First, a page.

It is an accepted fact among developers that average people will most likely never play a game all the way to the end, or will only ever play it on its easiest setting. The only people I know who have actually finished Myst are people who have played games before and like games at least a little bit, but for every one of those people there are many more who bought it and played around with it for only a few hours. But why don't most people ever finish Myst? I think it is again because of lack of enough goals. Myst is clearly a game and not a software toy: there are puzzles to solve and a story of sorts to see to completion, but when you start the game you are plunked down with little explanation and no guidance. This is the very thing which some people have praised the game for, but again, these people were most likely already slightly familiar with the conventions of games and more willing to spend the time to experiment. Compare this to a typical Japanese RPG: the most popular of these sell millions of copies in Japan, and inspire fandom which Myst could only dream of (despite its long life near the top of the sales charts). I am sure that a significant percentage of the sales of these RPGs are to first time gamers. The Japanese developers seem to have a fundamental understanding of the setting of short term goals and rewards, and all of these games are specifically designed to avoid overwhelming the new player. Before ever letting the player into a wide open space with a large number of tools at their disposal, all of these games start with some amount of very directed and fairly simple gameplay. Experts breeze through these parts, while beginners become comfortable with how the game is going to work, and get hooked in by the story. When all players reach the wide-open, less linear sections of the game, they are fully prepared for the freedom and ready to proceed, instead of being as lost as even I was the first time I started clicking around through Myst, unable to get a good sense of the space or what I was supposed to be achieving by throwing random levers and clicking on things.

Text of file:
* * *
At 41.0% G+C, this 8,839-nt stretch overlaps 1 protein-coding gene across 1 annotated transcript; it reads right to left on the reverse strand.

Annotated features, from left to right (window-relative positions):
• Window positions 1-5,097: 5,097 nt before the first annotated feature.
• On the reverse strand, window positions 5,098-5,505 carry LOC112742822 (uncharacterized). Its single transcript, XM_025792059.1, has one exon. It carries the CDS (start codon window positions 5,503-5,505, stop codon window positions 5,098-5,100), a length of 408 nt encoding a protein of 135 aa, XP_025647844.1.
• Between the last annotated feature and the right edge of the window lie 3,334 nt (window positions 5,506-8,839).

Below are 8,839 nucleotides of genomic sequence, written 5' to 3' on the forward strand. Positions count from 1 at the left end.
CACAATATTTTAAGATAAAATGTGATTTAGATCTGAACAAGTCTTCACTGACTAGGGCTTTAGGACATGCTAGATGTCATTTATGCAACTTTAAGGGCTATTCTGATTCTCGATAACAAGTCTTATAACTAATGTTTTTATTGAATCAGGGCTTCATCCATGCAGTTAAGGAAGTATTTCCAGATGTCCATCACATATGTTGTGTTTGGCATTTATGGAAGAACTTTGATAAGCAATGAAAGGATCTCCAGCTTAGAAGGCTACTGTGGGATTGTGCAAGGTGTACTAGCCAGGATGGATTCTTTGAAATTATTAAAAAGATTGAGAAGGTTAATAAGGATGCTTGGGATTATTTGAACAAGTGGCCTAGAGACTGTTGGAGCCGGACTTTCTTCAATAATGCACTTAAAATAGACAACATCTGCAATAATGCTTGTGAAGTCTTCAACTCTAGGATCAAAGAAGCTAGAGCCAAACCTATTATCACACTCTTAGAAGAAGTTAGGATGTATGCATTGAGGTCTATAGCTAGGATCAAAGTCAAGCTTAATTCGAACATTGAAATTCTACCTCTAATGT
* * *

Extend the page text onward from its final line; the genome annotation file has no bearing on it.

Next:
The average Myst owner isn't actually interested in it as a game at all, but rather as a computer demo, or a thing to sit their console-raised grandchild in front of (who will quickly ask "don't you have any good games?"). Despite the fact that Myst is one of the best selling computer games of all time, it didn't draw most of its audience into the actual game, and therefore in my opinion didn't do a whole lot to broaden the games market (besides set the sales expectations ridiculously high for the publishers of those of us who want to make hardcore games). It didn't even broaden the market enough to guarantee that every Myst owner bought a copy of Riven - and that makes perfect sense. It's not like Riven was any worse a game than Myst, but if you didn't know or care how Myst ended, why would you want to buy a game which continues Myst's story? I believe that if Myst had been designed with the constant stream of goals and rewards needed to make it a good game that more people wanted to play and finish, instead of just being a good looking game which was a step backward in its design, we could have a steady stream of ready made "core gamers" to sell our deeper, better games to. Instead, we face an increasing division (in the minds of the people who control the dollars for new projects) between the "core audience" and the mass market, and an increasing number of things that aren't games being made on the cheap to capture the mass market's dollars, instead of better game design being applied to all games to make them more broadly acceptable. Hopefully this trend can still be stopped if a few excellent, mass-appeal games are released soon, or we may find ALL the games we like becoming "niche" titles only available through specialty stores or mail order (and being made with continually decreasing budgets), while the large chains where the mass market shops return to only stocking products whose CDs we wouldn't even use as coasters.


- Rich "Beaker" Wyckoff is a game designer on the game Trespasser for DreamWorks Interactive.



Credits: Beaker's Bent logo illustrated by and is © 1998 Dan Zalkus. Beaker's Bent is © 1998 Rich Wyckoff. All other content is © 1998 loonyboi productions. Unauthorized reproduction is strictly prohibited, so don't do it. We have ways of making you talk.